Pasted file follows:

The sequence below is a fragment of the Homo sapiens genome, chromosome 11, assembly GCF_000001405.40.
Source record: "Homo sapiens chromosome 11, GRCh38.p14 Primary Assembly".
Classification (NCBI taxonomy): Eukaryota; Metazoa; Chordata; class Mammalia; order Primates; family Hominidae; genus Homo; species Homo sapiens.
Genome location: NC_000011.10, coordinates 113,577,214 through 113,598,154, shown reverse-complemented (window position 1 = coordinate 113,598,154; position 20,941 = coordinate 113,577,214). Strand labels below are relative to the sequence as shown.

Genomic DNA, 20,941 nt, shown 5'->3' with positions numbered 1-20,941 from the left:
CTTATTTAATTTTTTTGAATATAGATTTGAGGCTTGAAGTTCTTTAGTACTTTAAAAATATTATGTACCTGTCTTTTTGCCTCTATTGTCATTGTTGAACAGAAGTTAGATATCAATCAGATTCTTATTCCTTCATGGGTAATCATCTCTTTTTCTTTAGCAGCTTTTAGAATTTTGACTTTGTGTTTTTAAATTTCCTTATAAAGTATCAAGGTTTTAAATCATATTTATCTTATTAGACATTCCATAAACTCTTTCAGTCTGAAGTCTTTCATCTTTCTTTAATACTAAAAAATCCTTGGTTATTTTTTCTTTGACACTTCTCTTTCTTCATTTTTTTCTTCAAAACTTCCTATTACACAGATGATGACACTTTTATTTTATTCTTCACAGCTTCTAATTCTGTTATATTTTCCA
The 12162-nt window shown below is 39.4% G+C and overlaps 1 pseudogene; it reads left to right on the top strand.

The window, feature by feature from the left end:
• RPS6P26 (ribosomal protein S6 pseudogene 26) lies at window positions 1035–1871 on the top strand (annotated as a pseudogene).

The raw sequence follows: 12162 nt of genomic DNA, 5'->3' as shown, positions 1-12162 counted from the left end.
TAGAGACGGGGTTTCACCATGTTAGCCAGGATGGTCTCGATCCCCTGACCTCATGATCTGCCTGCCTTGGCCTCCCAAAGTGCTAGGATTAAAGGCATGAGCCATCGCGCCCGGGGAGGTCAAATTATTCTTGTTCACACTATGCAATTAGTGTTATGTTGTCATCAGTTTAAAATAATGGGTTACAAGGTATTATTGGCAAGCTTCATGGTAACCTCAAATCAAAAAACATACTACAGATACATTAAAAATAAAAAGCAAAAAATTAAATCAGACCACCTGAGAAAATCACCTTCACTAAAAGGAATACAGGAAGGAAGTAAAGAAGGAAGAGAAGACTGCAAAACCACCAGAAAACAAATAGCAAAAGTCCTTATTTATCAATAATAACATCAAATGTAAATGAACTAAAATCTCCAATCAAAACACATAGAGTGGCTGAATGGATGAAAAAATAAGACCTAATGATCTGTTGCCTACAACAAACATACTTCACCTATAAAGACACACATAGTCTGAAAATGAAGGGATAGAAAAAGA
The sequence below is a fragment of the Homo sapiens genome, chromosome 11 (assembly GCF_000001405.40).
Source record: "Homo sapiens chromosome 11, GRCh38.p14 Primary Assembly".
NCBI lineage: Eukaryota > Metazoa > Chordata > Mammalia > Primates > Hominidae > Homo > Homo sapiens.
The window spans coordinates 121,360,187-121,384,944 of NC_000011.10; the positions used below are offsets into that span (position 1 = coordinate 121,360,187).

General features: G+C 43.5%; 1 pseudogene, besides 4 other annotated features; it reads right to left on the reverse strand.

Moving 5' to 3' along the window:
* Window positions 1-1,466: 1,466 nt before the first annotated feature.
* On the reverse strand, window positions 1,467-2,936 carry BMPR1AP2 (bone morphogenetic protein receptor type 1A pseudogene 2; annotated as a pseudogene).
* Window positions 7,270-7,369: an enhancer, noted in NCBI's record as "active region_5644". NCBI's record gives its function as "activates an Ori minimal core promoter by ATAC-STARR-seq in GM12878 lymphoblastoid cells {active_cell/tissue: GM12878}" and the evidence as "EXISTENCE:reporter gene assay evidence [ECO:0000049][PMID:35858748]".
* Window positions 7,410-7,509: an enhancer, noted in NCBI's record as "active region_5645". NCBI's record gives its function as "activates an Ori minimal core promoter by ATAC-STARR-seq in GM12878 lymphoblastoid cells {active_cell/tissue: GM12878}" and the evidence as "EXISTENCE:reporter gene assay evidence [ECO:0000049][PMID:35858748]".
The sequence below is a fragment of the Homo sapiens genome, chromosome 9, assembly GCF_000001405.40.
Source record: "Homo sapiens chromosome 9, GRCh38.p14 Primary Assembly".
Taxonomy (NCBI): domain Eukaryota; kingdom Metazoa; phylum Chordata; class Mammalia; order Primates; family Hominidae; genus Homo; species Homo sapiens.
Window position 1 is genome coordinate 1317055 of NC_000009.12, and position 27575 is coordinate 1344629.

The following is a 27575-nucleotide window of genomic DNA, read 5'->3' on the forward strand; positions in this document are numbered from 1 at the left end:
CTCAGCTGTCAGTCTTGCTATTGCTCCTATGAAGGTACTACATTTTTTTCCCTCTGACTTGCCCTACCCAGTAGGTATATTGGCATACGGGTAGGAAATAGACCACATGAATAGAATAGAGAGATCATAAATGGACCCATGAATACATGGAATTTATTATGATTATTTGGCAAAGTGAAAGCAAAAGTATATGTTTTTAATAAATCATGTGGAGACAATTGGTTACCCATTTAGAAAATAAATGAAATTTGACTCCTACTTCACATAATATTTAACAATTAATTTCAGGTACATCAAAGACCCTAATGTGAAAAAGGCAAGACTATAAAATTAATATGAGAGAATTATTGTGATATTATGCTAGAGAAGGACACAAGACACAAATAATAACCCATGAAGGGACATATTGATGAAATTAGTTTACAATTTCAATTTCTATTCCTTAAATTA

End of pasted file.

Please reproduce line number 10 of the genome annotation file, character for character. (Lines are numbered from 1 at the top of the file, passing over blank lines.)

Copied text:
The raw sequence follows: 12162 nt of genomic DNA, 5'->3' as shown, positions 1-12162 counted from the left end.